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Toxic Technology Behavior

Over my career I observed this behavior in more than one company; the only difference between one company to another is how prevalent this behavior is. Its a cancer that slowly spreads in the company kicking out all the none toxic behavior until the entire organization seizes and productivity drops to zero.

 

  1. Always create a dependency on someone else.
  2. Always leave an open action item pending on someone else.
  3. Make sure to include as many people into the project as possible. i.e. Generally speaking if a project includes more than 10 people it comes to a stand still.
  4. Raise open ended questions to external parties with little or no background on the project on hand. ex: looping in security team/compliance.
  5. Make sure that the last email in the chain is not addressed to you.

The main directive here is to make sure that the project is always late, because of other people of course, and is not delivered. The product of an undelivered project can not be assessed and the more critical it becomes with delay the importance of the people handling it increases.

The worst thing about this toxic behavior is how the number of people practicing it seems to increase exponentially, with the good employees either turning or simply leaving the organization.

Digital Telecoms Explained

Digital is the new frontier in the telecom industry with digital transformation projects becoming a commonality among telcos, but what exactly is a digital telecom ?

A good starting would be defining what is NOT a digital telecom, A telecom that requires direct interaction between customers and its employees can not be classified as a digital telecom.

A telecom that requires direct interaction between the user and its employees can not be classified as a digital telecom.

A digital telco is a telco that allows customers to enjoy the service without having to think or deal with the telco itself. In the digital world a service provider biggest differentiator is being invisible. Digital telcos don’t try to improve the quality of their call centers they eliminate them all together.

Call centers have no place in the digital services era. The services offered to the customer should be built from the ground up to cater for self-service, customers shouldn’t need anybody to help them complete certain tasks, CallCenters were created in a time when the technology fell short from achieving true customer autonomy certain tasks were simply too hard to automate and thus required that human touch.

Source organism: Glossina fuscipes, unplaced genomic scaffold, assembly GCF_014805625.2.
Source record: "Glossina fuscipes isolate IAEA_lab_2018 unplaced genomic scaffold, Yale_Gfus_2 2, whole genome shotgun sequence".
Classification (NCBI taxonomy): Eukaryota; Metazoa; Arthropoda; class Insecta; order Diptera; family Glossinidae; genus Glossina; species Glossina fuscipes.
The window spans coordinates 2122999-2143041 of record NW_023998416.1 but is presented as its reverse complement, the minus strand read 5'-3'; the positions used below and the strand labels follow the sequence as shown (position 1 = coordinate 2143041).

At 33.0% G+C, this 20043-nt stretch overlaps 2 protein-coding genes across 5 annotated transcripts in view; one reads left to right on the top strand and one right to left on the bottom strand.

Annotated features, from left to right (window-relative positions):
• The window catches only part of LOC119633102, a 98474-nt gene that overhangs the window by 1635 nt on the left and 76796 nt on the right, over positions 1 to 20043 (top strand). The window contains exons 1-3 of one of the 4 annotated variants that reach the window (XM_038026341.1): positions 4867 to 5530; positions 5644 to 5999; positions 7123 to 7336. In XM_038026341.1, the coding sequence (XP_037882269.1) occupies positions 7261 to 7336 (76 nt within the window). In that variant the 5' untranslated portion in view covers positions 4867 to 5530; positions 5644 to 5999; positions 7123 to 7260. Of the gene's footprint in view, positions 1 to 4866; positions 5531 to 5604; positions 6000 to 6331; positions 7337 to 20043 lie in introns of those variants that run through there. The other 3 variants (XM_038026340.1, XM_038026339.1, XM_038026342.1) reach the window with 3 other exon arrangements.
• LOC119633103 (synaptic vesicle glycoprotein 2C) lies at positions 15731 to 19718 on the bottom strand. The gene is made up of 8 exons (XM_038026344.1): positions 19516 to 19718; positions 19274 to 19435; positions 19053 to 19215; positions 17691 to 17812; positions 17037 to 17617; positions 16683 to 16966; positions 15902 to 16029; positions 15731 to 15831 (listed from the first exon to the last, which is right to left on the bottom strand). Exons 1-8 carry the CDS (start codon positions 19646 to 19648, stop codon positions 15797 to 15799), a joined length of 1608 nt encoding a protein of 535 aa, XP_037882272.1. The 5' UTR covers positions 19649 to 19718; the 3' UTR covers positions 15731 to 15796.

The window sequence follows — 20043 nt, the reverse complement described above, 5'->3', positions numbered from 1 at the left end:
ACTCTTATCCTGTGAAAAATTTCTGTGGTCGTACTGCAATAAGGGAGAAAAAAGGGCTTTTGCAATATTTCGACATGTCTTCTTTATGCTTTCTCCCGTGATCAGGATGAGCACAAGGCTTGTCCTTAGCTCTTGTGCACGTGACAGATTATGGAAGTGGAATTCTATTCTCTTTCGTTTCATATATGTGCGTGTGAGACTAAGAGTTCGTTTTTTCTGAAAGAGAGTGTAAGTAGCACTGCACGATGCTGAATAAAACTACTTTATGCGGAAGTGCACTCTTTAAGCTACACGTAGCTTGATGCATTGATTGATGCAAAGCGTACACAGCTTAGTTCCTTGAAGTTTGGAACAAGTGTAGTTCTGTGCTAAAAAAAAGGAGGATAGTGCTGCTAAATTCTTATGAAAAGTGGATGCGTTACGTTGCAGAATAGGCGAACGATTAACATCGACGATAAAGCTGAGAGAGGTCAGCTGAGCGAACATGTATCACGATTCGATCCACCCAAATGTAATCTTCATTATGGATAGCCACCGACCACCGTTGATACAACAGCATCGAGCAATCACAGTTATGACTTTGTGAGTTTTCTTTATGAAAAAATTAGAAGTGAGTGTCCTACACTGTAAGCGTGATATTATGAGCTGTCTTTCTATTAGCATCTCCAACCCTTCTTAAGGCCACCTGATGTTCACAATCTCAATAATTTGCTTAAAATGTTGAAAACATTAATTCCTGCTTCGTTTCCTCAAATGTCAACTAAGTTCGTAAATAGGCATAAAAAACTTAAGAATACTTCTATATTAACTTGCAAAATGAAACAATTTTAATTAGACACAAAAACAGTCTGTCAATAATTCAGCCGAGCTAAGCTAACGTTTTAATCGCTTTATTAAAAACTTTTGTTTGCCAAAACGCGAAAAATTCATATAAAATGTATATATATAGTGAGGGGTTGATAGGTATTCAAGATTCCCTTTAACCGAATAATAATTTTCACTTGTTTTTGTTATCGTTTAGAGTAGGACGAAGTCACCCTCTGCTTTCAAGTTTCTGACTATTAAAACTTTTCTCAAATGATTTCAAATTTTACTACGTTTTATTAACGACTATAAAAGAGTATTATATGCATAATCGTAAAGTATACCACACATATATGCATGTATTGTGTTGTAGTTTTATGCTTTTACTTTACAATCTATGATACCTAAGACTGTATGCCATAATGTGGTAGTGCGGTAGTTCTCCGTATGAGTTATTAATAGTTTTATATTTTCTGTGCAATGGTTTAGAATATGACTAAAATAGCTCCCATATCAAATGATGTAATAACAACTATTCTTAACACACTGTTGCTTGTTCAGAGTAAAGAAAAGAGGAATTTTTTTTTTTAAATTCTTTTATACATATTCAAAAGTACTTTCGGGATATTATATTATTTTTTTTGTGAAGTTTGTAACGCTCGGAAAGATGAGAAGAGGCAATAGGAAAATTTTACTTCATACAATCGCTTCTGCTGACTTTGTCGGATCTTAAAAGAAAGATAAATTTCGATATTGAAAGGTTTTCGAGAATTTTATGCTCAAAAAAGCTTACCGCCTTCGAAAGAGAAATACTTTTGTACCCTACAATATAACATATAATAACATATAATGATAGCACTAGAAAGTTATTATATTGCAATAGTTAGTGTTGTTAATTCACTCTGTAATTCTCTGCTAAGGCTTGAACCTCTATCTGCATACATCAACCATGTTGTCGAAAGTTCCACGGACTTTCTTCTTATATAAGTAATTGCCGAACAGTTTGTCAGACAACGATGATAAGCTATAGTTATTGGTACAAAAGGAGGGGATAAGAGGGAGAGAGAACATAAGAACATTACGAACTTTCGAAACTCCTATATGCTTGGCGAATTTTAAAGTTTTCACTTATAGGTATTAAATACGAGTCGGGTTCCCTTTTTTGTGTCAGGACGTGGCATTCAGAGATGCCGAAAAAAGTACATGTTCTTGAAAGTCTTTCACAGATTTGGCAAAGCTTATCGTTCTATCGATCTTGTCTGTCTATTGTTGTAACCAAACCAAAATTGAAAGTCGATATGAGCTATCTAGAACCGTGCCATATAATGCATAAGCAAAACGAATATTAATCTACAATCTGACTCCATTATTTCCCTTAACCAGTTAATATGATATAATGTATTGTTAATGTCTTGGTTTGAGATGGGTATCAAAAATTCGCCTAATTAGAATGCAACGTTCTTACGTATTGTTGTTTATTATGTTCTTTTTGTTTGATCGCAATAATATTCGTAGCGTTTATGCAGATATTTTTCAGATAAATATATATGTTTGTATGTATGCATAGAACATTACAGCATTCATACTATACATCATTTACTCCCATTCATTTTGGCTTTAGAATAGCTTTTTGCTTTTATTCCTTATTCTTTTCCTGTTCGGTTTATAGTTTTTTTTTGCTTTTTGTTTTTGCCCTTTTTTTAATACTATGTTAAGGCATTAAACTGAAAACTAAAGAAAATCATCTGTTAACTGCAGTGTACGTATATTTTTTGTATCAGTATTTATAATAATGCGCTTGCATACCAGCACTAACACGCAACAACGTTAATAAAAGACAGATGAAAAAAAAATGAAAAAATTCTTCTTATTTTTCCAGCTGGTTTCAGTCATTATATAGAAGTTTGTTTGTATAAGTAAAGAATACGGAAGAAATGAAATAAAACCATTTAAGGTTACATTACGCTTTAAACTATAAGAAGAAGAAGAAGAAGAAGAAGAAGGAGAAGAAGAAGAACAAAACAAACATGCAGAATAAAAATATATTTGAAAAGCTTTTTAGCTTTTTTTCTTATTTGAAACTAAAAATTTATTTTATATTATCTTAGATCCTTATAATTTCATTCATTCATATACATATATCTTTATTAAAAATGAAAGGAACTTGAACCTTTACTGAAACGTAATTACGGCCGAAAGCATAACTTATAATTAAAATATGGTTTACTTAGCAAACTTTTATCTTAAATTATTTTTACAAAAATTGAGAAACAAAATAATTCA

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Too hard to automate? have someone do it

Technology has gone a long way since these days and digital experiences are now possible and accessible. A good example of a digital experience is gmail, it requires little effort from the user with minimal friction with the service provider, gmail users rarely if ever require any support from Google, there is little a user can’t do online using few clicks.

Digital telcos are typically cheaper to run and operate as most of the operational expenses are minimized or even eliminated, this allows for cheaper rates and affording a higher customer acquisition cost (as in pampering potential customers). Digitizing the user end experience can be conducted by focusing on the following fronts:

  1. Online :
    • No interaction with employees should be required, Everything should be available online.
    • The sale process should be offered online with most of the sales happening through the online channel.
  2. Mobile :
    • Customers should be able to fulfill all of their needs using their devices, no task should be too hard or too complicated to be conducted using the customer’s mobile device. This requires building everything from the ground up with that in mind, customer’s should be able to see his account information, buy services, even terminate his line using his device.
    • The entire experience should be contained within a single application, even when the customer transitions to a web-shop this should be done transparently and offering a consistent look and feel.
  3. Digital Store :
    • Since most of the sales is targeted to be conducted online the digital store should be in the center of the customer experience.
    • Drawing from the accumulated knowledge by eCommerce sites such as amazon and ebay to offer the customer a truly tailed experience based on his usage history and segmentation.
  4. Social:
    • Social networks can be seen as a platform rather than websites, value can be derived by building on top of them.
    • Social promos can be created (such as Member Get Member promos) to motivate users to organically share their experience with the product.

A good example of a digital telco is the company I’m currently engaged with, feel free to check out the experience we are offering http://www.Jawwy.sa